Christmas Etiquette

5 Rules of Christmas Etiquette in a Pandemic

Christmas etiquette can be difficult to navigate at the best of times. Throw in the complications of a global pandemic and it becomes a minefield of potential faux pas. This year more than ever, it is time to embrace the true meaning of etiquette, which starts with showing kindness, courtesy and respect to others. Forget about rigid rules, such as passing the port the right way or worrying about tinsel being ‘vulgar’, and focus instead on how you make the people around you feel.

Christmas Etiquette Rule 1: Be kind

Let your words and actions be guided by the Golden Rule: “Treat others as you wish to be treated”. There is no denying that Christmas can be stressful and it is easy to get caught up in the merry-go-round of shopping, cooking and decorating.

Whether you are religious or not, take some time to reflect on the true meaning of Christmas. Enjoy some quiet moments with your family and think about how you can extend kindness to those around you.

If you have elderly neighbours, check on them and see if you can help with shopping or other chores. There may be others in your community who are struggling at this time of year and would also appreciate a helping hand.

Don’t forget to be kind to yourself. Remember the saying “You cannot pour from an empty cup” and make sure you look after your own needs as well as giving support to others.

Christmas Etiquette Rule 2: Be compassionate

Big Christmas gatherings are out this year so your biggest dilemma may be who to invite for your festive celebrations. Communication is key and if you have a large, extended family there may be some tricky situations to resolve.

The rules may have been relaxed but the Coronavirus is not taking a Christmas break. Ignoring the dangers posed by the pandemic is foolhardy and, if you do decide to gather with other households, make sure that you follow the guidelines.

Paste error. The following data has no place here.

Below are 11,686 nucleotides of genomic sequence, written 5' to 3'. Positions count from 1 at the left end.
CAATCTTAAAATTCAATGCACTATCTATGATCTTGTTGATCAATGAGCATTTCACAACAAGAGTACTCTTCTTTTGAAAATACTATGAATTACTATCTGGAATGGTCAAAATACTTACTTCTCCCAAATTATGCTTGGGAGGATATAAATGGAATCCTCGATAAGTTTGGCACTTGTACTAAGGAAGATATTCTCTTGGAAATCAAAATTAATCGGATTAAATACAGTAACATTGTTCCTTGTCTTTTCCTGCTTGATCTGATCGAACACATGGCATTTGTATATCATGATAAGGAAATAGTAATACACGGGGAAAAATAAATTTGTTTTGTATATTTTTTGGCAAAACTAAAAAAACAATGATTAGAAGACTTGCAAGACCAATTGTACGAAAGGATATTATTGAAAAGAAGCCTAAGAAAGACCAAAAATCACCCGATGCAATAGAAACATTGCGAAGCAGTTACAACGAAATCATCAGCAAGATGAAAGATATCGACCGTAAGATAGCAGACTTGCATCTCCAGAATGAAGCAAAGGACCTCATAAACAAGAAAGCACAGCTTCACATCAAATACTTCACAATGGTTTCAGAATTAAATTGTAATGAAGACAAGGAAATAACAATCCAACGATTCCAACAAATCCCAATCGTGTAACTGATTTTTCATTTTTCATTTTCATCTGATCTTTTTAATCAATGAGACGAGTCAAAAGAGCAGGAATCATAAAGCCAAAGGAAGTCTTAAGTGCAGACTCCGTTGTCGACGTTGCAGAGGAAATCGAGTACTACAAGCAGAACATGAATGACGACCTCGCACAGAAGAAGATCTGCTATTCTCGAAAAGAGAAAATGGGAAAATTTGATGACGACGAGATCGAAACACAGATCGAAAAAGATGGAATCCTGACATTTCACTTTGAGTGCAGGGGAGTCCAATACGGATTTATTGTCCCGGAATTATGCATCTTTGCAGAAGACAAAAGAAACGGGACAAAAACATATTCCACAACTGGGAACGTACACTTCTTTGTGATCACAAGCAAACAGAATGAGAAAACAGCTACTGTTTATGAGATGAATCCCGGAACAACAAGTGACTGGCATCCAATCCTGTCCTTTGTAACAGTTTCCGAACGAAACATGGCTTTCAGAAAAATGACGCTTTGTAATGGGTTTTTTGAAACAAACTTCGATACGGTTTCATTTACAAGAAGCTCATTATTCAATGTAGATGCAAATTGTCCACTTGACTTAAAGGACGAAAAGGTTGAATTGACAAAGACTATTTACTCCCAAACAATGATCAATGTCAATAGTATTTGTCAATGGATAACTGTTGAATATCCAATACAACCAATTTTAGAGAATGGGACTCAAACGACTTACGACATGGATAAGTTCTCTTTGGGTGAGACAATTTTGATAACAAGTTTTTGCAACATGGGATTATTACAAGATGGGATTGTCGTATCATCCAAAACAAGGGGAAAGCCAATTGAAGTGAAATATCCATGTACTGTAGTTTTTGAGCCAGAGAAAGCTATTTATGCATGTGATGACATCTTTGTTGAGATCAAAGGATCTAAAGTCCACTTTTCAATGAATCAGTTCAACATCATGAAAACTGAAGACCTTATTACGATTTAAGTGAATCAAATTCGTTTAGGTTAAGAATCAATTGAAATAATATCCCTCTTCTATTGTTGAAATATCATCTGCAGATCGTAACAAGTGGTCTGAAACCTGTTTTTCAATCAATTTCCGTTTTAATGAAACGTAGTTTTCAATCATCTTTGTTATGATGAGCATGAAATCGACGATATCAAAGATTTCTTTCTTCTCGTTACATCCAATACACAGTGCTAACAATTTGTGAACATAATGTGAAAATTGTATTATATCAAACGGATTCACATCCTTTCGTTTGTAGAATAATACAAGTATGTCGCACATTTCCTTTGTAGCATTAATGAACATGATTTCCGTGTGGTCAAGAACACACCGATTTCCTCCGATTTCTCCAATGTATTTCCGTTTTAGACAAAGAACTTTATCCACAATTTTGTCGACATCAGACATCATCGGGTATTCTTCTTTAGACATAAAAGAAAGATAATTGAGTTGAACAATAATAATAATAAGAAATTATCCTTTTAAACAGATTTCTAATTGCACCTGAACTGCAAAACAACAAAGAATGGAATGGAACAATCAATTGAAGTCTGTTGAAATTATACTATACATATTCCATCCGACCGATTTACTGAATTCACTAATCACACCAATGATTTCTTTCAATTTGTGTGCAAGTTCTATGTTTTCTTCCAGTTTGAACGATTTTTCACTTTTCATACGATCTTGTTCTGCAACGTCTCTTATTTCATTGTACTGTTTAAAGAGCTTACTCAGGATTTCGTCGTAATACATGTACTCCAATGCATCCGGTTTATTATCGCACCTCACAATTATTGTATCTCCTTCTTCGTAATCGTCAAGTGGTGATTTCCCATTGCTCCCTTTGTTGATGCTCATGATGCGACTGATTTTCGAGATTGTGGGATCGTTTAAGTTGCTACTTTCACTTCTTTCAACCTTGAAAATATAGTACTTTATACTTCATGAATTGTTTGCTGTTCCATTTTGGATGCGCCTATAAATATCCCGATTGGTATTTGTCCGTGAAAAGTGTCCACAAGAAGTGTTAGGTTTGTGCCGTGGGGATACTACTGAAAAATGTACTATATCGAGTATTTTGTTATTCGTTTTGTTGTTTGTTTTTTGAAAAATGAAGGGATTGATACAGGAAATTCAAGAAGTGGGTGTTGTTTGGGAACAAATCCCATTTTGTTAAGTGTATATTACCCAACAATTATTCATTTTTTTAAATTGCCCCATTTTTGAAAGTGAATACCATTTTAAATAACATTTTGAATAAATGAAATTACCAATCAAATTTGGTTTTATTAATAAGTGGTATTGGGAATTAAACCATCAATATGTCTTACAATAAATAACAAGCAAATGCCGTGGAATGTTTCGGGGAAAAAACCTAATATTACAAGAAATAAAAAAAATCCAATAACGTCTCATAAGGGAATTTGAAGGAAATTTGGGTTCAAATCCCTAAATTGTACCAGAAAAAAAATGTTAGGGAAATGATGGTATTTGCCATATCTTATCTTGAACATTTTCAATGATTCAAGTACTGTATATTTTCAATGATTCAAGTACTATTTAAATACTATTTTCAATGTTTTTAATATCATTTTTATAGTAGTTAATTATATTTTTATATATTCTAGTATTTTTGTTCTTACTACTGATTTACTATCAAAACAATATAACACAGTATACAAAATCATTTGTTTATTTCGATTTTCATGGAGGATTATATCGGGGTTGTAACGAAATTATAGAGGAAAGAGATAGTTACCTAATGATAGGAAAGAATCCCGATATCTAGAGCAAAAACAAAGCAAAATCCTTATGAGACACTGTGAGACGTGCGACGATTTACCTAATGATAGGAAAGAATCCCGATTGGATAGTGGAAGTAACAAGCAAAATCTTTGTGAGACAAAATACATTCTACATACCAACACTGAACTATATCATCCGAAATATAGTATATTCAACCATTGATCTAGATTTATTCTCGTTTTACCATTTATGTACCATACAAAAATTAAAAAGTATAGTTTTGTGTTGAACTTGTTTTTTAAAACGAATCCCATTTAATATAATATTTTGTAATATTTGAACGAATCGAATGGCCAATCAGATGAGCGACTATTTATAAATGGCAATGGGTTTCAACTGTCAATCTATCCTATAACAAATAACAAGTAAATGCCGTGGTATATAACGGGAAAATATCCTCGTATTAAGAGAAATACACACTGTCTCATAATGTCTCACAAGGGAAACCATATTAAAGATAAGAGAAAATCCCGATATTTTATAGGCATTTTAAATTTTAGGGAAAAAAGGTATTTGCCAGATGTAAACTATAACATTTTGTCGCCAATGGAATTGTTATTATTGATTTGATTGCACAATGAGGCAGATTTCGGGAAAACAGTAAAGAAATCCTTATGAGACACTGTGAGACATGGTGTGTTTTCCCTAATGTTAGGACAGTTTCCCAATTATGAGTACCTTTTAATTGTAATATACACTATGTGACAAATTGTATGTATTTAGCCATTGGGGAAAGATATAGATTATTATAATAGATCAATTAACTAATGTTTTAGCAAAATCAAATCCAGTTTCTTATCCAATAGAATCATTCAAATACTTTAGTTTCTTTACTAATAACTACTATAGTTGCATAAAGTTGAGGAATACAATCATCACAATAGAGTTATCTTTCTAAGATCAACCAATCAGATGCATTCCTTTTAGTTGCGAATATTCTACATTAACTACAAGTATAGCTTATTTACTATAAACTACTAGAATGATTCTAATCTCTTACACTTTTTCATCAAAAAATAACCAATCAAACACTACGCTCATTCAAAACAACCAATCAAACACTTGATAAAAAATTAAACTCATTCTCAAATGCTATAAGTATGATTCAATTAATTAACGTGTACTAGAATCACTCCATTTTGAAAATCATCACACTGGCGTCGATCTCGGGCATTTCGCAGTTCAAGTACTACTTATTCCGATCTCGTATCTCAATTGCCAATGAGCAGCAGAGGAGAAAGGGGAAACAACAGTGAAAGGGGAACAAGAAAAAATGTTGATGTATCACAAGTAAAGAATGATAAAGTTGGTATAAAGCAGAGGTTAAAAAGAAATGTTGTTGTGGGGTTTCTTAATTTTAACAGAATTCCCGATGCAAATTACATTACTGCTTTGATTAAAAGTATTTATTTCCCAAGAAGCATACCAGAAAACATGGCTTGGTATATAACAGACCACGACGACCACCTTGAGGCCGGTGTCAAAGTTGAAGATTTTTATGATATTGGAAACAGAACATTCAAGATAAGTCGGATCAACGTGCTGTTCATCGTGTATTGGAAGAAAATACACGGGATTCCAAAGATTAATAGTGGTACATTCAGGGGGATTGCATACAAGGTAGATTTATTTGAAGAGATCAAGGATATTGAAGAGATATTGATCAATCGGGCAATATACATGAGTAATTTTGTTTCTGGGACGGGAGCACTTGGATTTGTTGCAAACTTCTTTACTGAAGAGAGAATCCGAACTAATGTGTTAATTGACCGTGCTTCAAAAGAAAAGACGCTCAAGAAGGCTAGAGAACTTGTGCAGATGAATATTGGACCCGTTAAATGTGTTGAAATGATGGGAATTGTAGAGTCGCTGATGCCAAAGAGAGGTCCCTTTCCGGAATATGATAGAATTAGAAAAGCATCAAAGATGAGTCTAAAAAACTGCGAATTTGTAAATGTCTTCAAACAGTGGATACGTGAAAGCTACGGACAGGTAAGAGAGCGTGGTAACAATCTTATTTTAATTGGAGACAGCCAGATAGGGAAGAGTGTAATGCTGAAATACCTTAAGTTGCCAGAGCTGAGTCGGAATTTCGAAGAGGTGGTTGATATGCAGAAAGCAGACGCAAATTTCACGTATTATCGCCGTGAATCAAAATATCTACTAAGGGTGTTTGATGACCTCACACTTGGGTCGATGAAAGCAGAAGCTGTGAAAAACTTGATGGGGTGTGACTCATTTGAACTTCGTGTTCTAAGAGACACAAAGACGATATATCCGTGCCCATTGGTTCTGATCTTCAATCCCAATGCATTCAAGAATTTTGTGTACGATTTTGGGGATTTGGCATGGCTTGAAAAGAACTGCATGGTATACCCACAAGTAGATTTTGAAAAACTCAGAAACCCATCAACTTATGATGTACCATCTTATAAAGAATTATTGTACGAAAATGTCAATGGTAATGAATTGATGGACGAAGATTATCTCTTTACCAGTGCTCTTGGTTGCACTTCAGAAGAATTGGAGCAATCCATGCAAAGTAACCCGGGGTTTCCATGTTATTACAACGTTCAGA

It is perfectly understandable that some people may not feel that sharing Christmas dinner with family or friends is worth the risk to their health. Be mindful and sensitive to the feelings of others and do not try to guilt trip them into changing their minds. Maybe you can find a compromise and meet outside for a mince pie and glass of mulled wine?

Christmas Etiquette Rule 3: Be generous

We’re not talking about showering everyone with lavish and expensive gifts. Being generous is not just about spending money. You can also be generous with your time, kindness and knowledge.

The last few months have been incredibly tough. Many people have lost their jobs and are struggling to make ends meet, while mental health problems have also increased dramatically.

If you are lucky enough to have money to spare, consider donating a sum to a charity close to your heart. It is also important to be generous of mind: try not to judge people or situations and instead of finding fault, look for the positives.

Generosity breeds generosity. When you give, those around you notice and are often inspired to be generous themselves.

Christmas Etiquette Rule 4: Be Flexible

After such a difficult a year, we are all craving a bit of normality but the truth is that there is nothing normal about 2020. Try to keep an open mind and accept that plans may change at the last minute. A reported spike in Coronavirus case may cause friends or family members to rethink their travel plans.

With everyone on high alert, people are also more likely to be mindful of any symptoms of illness, however mild. A slight sniffle or sore throat that might have been overlooked in previous years, can now result in a cancelled Christmas dinner.

If your guests have to pull out at the last minute, consider connecting over Zoom instead so you can still enjoy each others’ company. If you’ve cooked up a storm and fear you will be drowning in leftovers, you may want to share some food with your neighbours or donate to your local food bank.

Christmas Etiquette Rule 5: Be Grateful

It is very easy to focus on the things that we miss about our pre-pandemic life. There are many things that will be different this year and it is perfectly normal to miss festive traditions such as the school nativity play, Christmas market and carol service. While Christmas dinner over Zoom may not be your first choice, be thankful that modern technology allows us to connect with family and friends both near and far. 

Cultivating an attitude of gratitude will help you appreciate the good things that are all around you. Christmas can be a difficult time, even when we’re not in a midst of a pandemic, bringing forth memories of lost loved ones or past family conflicts.

This Christmas, we encourage you to take a few moments to stop and look around you – to be present in this moment and say a heartfelt “thank you” to those who have made a difference to you in 2020.

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